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Did You Know? - Economic Opportunities in the US

October 23, 2020

Did you know this next decade will be full of business opportunities in the US? The perception is often the opposite – catch our newest TrendsTalk episode with ITR President and Speaker Alan Beaulieu to learn what’s in store in the coming years.

 

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Transcript by Rev


Hi, everyone. I'm Alan Beaulieu from ITR Economics, and I'm very pleased to be able to talk with you today about some realities that I'm not sure everybody's aware of. Yesterday my brother and I did a webinar about supply chain and reshoring. That was a 90-minute webinar. I'm not going to try to cram 90 minutes of information into a trans talk, but there are some things, some takeaways, that I thought you'd like to know. And if you want to know more, you can go to our website and you can find access to the webinar there.

But even without that, did you know that I think we're vastly underrated in this country? For some reason we've begun to doubt ourselves, look down on ourselves. Somehow you get this feeling we've lost and there's just all kinds of places better than us. And that's just not true. This is going to be an amazing decade for you, your business, here in the United States. Now, it's not a guarantee because you still have to run your business well. You still have to manage some cash. You still have to change. You still have to automate. You still have to do all the things that are necessary to make you successful.

But the macroeconomic environment is there for you to benefit from. Let me give you some facts to go along with that, otherwise it's just more air. It's just pumped up political statements. Did you know that according to the Global Resiliency Index, the United States ranks very high in terms of supply chain risk as in having little risk? The higher the number, the less the risk. Now, we're not the best in the world. There are, in fact, six countries that show less risk than the United States. Those include the United Kingdom, Germany, Canada, and Japan, just slightly better than the United States. Not mild, just slightly better.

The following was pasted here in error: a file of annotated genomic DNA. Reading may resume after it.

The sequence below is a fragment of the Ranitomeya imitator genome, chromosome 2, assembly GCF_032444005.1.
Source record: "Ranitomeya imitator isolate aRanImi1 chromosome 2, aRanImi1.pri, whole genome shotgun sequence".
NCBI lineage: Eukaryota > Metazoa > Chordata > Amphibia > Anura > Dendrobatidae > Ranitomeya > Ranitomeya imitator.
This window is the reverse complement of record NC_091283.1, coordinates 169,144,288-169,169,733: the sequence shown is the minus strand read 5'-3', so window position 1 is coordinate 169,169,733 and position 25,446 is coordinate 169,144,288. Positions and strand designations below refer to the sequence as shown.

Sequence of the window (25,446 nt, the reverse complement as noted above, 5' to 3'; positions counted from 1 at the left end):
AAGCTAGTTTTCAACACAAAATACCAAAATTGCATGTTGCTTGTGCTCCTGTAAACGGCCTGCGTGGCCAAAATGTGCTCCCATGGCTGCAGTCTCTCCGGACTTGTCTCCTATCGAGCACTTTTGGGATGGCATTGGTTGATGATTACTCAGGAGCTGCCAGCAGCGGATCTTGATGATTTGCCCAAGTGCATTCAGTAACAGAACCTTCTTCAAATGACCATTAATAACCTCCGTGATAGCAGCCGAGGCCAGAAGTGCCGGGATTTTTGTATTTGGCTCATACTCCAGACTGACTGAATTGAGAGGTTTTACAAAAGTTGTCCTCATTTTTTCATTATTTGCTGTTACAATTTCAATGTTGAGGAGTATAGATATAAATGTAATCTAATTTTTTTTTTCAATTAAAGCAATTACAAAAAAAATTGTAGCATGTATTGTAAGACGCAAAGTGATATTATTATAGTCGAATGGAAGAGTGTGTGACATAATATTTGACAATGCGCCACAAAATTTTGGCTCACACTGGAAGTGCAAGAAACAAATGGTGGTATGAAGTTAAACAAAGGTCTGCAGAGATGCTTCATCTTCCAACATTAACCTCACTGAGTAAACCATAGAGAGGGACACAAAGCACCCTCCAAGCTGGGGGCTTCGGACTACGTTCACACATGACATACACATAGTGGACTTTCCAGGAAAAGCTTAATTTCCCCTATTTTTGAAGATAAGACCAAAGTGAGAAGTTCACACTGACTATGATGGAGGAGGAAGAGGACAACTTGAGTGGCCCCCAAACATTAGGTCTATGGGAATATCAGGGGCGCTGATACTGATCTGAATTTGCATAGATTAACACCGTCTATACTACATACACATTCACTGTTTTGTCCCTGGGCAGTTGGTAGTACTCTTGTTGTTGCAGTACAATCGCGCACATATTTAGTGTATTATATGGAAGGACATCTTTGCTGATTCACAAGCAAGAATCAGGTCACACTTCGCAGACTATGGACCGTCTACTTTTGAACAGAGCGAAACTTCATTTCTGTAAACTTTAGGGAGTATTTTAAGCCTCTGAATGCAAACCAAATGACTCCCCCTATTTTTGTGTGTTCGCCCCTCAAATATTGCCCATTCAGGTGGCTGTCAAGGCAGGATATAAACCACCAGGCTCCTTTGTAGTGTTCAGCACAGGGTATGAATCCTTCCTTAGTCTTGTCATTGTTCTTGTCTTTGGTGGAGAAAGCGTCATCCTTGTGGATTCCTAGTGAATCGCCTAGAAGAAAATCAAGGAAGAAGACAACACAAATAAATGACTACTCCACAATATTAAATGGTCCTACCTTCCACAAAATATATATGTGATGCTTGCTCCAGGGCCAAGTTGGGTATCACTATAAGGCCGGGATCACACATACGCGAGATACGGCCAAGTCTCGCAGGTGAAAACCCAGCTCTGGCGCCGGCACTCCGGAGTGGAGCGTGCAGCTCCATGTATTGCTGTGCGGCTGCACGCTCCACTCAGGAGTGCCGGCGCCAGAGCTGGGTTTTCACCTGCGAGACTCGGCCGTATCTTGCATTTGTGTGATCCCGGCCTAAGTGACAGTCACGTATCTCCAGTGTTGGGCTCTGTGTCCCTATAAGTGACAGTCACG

But the United States gets a risk rating of 85.2, just to put some numerics to it. And most people think that China is this wonderland. And China's an amazing place with lots of things going on. It's a huge market with 1.4 billion people. I get all that. But as far as supply chain risk, this organization rates them down to 61.8, well below the United States. How about Mexico? And you often hear all these businesses moving to Mexico. Not so much, by the way. And the reality is that the supply chain risk there is even greater than it is in China. It's down to 50.5.

And Vietnam's become the popular destination. It's a low-cost base. It suffers from a lack of infrastructure and it's got some other issues, but it is a low-cost labor manufacturing base. And you read about different companies moving there. Their supply chain risk is slightly greater than that of Mexico and well below the United States at 49.1. And don't get me talking about Russia. We don't need to go there. So you're living in a place where there are not all that many risks. Now, there are some things that you can do to minimize that risk. We talked about those.

There are some things that you can do, but I think it begins with an understanding of you're standing in a good place right now. There's a lot of reshoring going on. There are a lot of reasons why people are reshoring into the United States. There's a lot of reason why foreign direct investment is coming to the United States. Foreign direct investment is foreign money coming in to move their business partially at least into the United States measured by dollars, buying control of the US business, doing a joint venture with a US business, or outright buying a US business.